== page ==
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The Kent e-Safety Strategy Group

The Kent e-Safety Strategy group comprises of school staff, Kent County Council Officers, child safeguarding officers, Connexions, Libraries and Archives, Kent Police and other children's workforce professionals. We work to support the work of the Kent e-Safety Officer to develop advice and guidance on online safety for schools, settings and professionals working with children and young people in Kent. We work with the Kent Education Safeguarding Team and the Kent Safeguarding Children Board.

Kent Schools and settings can contact the e-Safety Officer on to express interest in supporting this group.

Kent e-Safety policy template and guidance

The Kent schools and settings e-Safety policy template has been updated for 2012 to reflect the changes in technology and practise within schools and settings. 

If you are worried about a child's online safety, then you can follow our procedures flowchart (PDF, 963.2 KB) which shows you how to respond to an incidence of concern.

NOTE: The e-Safety Strategy group is currently reviewing this guidance for 2014-15. Kent schools are welcome to contact the e-Safety officer regarding updates.

e-Safety Policy Generator

The Policy Generator is an interactive tool which allows Kent schools to prepare their e-Safety policy online by selecting and amending statements from the template bank, as well adding their own statements, to create a personalised and appropriate policy. It is strongly recommended that all stakeholders should be actively involved in using this tool to collaboratively create an appropriate e-Safety policy for their establishment. Schools can only register for one account using an offical school email address and it is recommended the school e-Safety lead or headteacher is the main account holder.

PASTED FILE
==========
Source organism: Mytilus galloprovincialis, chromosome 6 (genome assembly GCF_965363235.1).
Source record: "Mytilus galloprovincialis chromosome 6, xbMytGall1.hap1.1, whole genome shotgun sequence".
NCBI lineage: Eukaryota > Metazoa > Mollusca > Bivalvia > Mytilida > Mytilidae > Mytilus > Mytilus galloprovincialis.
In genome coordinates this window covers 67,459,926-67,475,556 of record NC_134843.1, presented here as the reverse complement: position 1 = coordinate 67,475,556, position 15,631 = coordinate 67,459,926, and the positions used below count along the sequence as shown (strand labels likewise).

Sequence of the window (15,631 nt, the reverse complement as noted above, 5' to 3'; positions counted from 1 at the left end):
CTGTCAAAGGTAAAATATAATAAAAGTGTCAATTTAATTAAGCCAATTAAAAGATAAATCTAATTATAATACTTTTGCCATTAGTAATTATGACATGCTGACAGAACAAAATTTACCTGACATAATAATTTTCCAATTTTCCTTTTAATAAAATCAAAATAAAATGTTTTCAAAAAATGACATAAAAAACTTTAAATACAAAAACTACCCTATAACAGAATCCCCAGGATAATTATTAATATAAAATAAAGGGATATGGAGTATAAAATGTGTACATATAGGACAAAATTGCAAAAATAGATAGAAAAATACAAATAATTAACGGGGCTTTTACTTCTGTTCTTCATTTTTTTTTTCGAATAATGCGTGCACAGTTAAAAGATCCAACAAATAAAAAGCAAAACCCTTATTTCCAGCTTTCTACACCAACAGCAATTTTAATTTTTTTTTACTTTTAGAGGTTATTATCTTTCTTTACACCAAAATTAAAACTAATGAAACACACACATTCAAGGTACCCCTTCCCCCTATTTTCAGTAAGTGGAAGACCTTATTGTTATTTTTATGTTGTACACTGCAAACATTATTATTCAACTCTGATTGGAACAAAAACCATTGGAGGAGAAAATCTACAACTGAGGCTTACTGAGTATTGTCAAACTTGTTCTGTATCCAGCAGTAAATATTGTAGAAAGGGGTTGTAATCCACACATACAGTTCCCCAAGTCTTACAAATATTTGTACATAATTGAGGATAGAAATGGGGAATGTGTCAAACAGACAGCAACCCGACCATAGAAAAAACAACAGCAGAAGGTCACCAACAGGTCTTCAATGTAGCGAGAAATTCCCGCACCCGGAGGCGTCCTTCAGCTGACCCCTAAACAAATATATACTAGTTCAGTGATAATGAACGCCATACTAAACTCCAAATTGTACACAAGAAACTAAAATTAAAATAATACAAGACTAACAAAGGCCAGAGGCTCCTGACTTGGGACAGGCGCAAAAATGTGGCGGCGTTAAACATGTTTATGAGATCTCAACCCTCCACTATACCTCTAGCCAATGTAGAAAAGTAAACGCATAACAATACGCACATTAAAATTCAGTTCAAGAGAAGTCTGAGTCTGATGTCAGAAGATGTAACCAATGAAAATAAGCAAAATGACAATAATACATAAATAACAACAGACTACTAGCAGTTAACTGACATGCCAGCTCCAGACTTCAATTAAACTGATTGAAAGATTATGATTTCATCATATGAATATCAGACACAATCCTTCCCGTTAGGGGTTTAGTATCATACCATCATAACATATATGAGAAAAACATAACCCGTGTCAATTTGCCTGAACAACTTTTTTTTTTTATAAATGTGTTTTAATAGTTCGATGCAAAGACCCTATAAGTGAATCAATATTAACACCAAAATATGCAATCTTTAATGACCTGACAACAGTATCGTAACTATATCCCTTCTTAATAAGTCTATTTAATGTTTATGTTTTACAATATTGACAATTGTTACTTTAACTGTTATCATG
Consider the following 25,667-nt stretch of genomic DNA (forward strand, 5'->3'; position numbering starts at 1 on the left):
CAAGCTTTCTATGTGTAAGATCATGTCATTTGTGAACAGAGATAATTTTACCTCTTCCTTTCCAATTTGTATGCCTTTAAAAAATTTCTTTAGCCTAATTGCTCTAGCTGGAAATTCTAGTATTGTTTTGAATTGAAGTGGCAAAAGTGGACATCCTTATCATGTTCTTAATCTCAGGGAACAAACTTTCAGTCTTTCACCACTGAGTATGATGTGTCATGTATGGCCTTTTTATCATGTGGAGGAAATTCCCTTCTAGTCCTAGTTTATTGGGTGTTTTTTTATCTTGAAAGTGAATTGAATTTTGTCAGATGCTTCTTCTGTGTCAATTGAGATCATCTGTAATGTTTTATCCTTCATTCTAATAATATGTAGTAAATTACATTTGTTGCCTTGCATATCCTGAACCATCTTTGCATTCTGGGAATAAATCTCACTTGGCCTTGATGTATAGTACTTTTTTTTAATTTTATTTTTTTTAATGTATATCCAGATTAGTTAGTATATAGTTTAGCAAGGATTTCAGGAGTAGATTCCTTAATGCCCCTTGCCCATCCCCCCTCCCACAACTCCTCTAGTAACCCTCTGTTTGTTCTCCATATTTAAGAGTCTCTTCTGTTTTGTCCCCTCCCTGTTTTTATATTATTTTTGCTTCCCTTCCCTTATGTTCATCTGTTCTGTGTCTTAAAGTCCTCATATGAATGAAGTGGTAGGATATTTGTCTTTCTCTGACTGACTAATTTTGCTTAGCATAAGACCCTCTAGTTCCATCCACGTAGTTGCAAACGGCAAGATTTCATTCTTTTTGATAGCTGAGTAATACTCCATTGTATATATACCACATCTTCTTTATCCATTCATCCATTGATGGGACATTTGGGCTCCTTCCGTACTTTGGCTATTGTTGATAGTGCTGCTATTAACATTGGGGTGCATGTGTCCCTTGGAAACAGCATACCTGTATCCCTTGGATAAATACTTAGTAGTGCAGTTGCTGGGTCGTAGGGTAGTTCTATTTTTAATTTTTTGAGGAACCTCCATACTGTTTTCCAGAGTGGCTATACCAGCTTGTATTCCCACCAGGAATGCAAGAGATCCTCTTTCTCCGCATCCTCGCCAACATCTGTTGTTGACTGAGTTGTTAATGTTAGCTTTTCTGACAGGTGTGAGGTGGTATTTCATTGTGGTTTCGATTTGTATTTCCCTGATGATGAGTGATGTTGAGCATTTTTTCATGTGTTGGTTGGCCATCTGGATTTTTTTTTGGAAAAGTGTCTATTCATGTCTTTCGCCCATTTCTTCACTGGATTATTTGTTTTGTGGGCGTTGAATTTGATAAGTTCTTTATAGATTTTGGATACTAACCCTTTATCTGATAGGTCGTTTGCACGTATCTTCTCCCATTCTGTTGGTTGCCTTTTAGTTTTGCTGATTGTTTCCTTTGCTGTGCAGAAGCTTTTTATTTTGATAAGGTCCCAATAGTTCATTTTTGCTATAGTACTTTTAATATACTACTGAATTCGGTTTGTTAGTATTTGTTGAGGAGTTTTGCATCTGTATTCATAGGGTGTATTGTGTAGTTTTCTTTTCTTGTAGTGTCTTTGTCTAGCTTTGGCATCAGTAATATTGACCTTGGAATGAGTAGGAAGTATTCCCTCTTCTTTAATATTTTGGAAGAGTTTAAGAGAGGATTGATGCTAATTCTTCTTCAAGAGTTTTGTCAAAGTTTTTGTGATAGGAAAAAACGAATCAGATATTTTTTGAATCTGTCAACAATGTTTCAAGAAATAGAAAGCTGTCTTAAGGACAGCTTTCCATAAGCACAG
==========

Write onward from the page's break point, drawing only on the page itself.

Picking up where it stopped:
Acceptable Use Policies for Education Settings and their Wider Communities 

Acceptable Use Policies for Education Settings and their Wider Communities 2015 document provides templates and guidance to support schools and other education settings when writing and updating their Acceptable Use Policies. It contains guidance for leaders and managers to help them update their AUPS and consider the wider implications and actions required to implement, support and develop a embedded AUPS appropriate to their communities needs and requirements.

Kent e-Safety supporting documents

Additional resources inlcuidng sample letters and templates can be accessed via the e-Safety collaboration site on Kent Learning Zone or by contacting the e-Safety Officer.

Pupil acceptable use posters